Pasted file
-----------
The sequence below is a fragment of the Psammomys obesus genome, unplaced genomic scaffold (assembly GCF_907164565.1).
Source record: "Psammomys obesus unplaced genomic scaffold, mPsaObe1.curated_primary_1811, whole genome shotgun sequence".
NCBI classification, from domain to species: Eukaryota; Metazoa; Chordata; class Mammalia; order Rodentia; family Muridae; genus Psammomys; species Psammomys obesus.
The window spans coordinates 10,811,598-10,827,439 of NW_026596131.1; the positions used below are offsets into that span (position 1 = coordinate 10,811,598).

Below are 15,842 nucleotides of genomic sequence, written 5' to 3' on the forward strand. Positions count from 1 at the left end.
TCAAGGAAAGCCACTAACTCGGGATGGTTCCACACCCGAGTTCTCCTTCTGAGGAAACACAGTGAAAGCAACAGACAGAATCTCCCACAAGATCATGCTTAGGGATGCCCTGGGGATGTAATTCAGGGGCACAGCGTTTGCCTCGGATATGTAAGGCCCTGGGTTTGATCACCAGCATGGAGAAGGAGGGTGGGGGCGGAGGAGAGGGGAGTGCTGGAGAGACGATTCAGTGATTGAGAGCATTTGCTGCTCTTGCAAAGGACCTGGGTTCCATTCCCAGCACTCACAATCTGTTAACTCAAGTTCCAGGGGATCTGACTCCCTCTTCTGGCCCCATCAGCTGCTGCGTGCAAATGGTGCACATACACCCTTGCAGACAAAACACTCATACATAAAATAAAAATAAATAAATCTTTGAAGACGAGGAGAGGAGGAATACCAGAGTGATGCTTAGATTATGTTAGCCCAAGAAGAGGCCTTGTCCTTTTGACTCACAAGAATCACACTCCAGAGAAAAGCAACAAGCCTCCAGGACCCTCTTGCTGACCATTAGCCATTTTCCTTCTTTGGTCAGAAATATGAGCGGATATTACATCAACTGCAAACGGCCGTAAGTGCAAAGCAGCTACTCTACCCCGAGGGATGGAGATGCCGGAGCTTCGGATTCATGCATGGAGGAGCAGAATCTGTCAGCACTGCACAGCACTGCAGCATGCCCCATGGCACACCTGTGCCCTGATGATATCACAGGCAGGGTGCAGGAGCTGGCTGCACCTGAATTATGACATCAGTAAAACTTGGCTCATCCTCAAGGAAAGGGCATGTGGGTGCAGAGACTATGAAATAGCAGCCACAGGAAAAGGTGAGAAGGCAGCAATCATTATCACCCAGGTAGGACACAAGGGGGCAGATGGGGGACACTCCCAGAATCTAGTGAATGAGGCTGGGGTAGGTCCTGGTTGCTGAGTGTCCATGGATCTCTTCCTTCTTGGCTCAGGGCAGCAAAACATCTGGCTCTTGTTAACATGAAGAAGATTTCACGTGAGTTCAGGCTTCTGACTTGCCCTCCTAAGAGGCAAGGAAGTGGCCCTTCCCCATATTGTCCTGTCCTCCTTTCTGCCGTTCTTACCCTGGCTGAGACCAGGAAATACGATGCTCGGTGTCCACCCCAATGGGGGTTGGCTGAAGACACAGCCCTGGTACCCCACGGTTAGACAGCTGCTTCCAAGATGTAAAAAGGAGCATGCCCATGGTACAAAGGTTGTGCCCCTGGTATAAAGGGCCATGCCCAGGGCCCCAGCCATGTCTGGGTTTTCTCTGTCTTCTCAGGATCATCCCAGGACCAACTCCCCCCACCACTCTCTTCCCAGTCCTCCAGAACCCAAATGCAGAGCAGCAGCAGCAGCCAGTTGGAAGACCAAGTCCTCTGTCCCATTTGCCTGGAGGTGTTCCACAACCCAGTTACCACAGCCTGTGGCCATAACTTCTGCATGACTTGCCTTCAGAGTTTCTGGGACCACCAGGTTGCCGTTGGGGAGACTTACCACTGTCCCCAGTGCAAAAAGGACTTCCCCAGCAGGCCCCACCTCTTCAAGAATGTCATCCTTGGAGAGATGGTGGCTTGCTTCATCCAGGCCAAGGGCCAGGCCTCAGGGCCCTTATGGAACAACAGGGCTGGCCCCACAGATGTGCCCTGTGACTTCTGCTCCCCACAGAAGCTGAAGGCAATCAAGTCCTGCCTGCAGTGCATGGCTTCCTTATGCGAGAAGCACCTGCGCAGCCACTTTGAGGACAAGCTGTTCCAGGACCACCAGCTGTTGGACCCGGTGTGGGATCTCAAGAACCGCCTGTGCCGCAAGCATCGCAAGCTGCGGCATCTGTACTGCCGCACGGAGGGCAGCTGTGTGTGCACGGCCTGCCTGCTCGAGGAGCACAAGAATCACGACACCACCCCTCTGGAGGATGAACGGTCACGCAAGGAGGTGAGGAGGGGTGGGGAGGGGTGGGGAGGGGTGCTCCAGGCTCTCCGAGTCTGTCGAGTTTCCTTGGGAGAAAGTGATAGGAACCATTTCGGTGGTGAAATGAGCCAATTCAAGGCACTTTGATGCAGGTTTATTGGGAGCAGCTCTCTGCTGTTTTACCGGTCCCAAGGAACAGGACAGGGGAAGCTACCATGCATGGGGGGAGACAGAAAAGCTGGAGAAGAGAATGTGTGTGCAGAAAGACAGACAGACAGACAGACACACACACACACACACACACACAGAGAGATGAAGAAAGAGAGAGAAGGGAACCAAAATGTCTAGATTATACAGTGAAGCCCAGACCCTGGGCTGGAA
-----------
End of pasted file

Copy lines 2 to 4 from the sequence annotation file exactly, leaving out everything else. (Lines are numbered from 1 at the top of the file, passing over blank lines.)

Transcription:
Source record: "Psammomys obesus unplaced genomic scaffold, mPsaObe1.curated_primary_1811, whole genome shotgun sequence".
NCBI classification, from domain to species: Eukaryota; Metazoa; Chordata; class Mammalia; order Rodentia; family Muridae; genus Psammomys; species Psammomys obesus.
The window spans coordinates 10,811,598-10,827,439 of NW_026596131.1; the positions used below are offsets into that span (position 1 = coordinate 10,811,598).